Five beginnings for the new year

Five beginnings for the new year

30 Dec 2022

As 2023 starts, Ciaran Sneddon explores five artworks that each showcase a different kind of fresh beginning

We welcome 2023 and the first days of a new revolution around the sun. Though the day itself may seem an arbitrary place to launch a new year – coming, as it does, in the middle of a season – it is often used as the hook, the launch pad, the inspiration for a change of tack.

Resolutions may not last forever, but new beginnings can set the course for years to come. In honour of the new year, we present five artworks that show how a fresh start can lead to all sorts of end results.

Credit: Wikimedia Commons

Birthing beauty

Here it is, then, the most famous painting of a new beginning – or newborn – ever put to canvas: The Birth of Venus by Sandro Botticelli, c.1480s. In a Gothic and Greco-Roman style, it depicts the arrival of Venus to shore. According to the legend, the Roman goddess of love, beauty, sex and fertility emerged from the sea as a fully grown adult. Various iterations of her origins exist, and this particular take is rooted in Venus Anadyomene (the Greek word meaning ‘rising from the sea’), which includes the scallop shell seen here.

While there are improbabilities and impossibilities in the work – Venus’s body shape and position would not survive if real-world physics were at play – it moves beyond any need for realism. Indeed, it even evades the need for overt analysis: its victories are obvious, and its story easy to unpick. If anything, the unadulterated grandeur of the image is what has allowed it to endure; the original canvas is a healthy 173 x 279cm in size.

Smithsonian/Gift of Charles Lang Freer, c.1806–11

Japanese rituals

This print duo from the Smithsonian’s National Museum of Asian Art demonstrates two new year traditions from Japan. Titled New Year Custom: Makeup on the New Year Morning and New Year Custom: Wish for a New Year’s Auspicious Dream, they were painted by Katsushika Hokusai. The artist was best known for playing a pivotal role in turning the ukiyo-e art form from one that only depicted certain officials and performers to one that could showcase wildlife and landscapes.

The first print is of a woman cleansing herself of evil spirits, while the second woman is fixing an image of the Seven Gods of Good Fortune to her pillow, so that she might have a successful new year. Its thought that the panels were produced in the early 1800s, placing them some two or three decades before the high point of Hokusais career: Under the Wave off Kanagawa.

A cat standing on its hind legs, formed by patterns supposed to be in the ‘Early Greek’ style, by Louis Wain, c.1925-39. Image: Wellcome Library

New directions

Louis Wain, in many ways, had a career with one constant: cats. Over the course of his lifetime (1860–1939), he dug his claws into the painting of anthropomorphised felines and refused to let go.

The earliest of these cats were cartoonish and depicted going about everyday human tasks. However, after the death of his wife, Wain began to use increasingly abstract techniques, as seen in this image. While some believe this is proof that Wain had schizophrenia, others argue this diagnosis is wrong and that he was simply trying new styles. He was committed to a hospital on the basis of erratic behaviour, and his final years were spent drawing cats and other animals for pleasure.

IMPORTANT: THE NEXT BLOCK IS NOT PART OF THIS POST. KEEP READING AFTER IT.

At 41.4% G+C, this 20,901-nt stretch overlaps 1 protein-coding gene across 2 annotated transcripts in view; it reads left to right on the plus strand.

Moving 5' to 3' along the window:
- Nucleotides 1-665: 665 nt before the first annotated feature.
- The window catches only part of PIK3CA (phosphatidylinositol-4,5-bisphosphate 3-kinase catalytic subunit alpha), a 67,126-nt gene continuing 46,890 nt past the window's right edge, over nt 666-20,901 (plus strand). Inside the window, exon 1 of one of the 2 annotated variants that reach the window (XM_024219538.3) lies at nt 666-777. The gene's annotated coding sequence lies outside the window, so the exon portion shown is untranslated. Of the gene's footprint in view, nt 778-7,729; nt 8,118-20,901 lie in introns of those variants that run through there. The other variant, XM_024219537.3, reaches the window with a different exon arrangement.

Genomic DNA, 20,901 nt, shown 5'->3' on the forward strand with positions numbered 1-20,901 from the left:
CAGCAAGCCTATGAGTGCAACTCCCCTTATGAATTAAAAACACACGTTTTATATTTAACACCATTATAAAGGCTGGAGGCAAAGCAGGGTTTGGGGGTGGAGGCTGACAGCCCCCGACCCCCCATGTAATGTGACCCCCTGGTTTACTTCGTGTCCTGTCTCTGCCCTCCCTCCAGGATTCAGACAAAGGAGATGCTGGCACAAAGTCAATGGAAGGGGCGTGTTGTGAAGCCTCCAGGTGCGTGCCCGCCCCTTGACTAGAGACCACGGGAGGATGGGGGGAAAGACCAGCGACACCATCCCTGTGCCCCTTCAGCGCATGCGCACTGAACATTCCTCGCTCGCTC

The Statue of Liberty by Gustave Eiffel, Frédéric Auguste Bartholdi and Richard Morris Hunt, 1886

Fresh starts

Arguably the most iconic statue of all time, at some 93 metres high, Lady Liberty has become an unshakeable symbol of New York and the United States. With a goal of designing the sculpture in time for the centennial of the Declaration of Independence in 1876, it was actually dedicated in 1886, representing the hopes and values of a new nation. With its position above New York Harbour, it has gazed down on millions of arrivals to the nation, hoping to start a new life.

While the Statue of Liberty unarguably looks forward to the future, in terms of design she is rooted firmly in history. Her iconography evokes several ancient figures, including Isis of Egypt, the Virgin Mary of Christianity and Columbia of the Romans. The other representations are all too clear: a torch for enlightenment, the seven spikes on her crown representing seven continents, a tablet for the laws of a new nation, and the broken shackles at her feet showing freedom from oppression.

National Gallery of Art/Phillips Family Fund

Dawn views

What better beginning than dawn itself? This is Dawn Landscape with Classical Ruins, by Jean-Baptiste Lallemand, c.1760s. Lallemand, or Lallemant as he sometimes called himself, painted sumptuous landscapes with delicate colours. The French artist never hit dizzying heights of success, but his portfolio – much of which is contained in the Musée des Beaux-Arts de Dijon in the east of France – makes for inspiring viewing.

This particular piece (from the collection of the National Gallery of Art in Washington DC) features an unidentified location harkening back, perhaps, to Babylon or a similar ancient city. The muddy tones of the bottom left contrast with the sky blue of the top right, which itself merges into the darker blues of the river. Given the natural beauty of dawn, it is little surprise that Lallemand and countless other artists have turned to its soft colours for inspiration.


About the Author

Ciaran Sneddon

Ciaran Sneddon writes for The Arts Society


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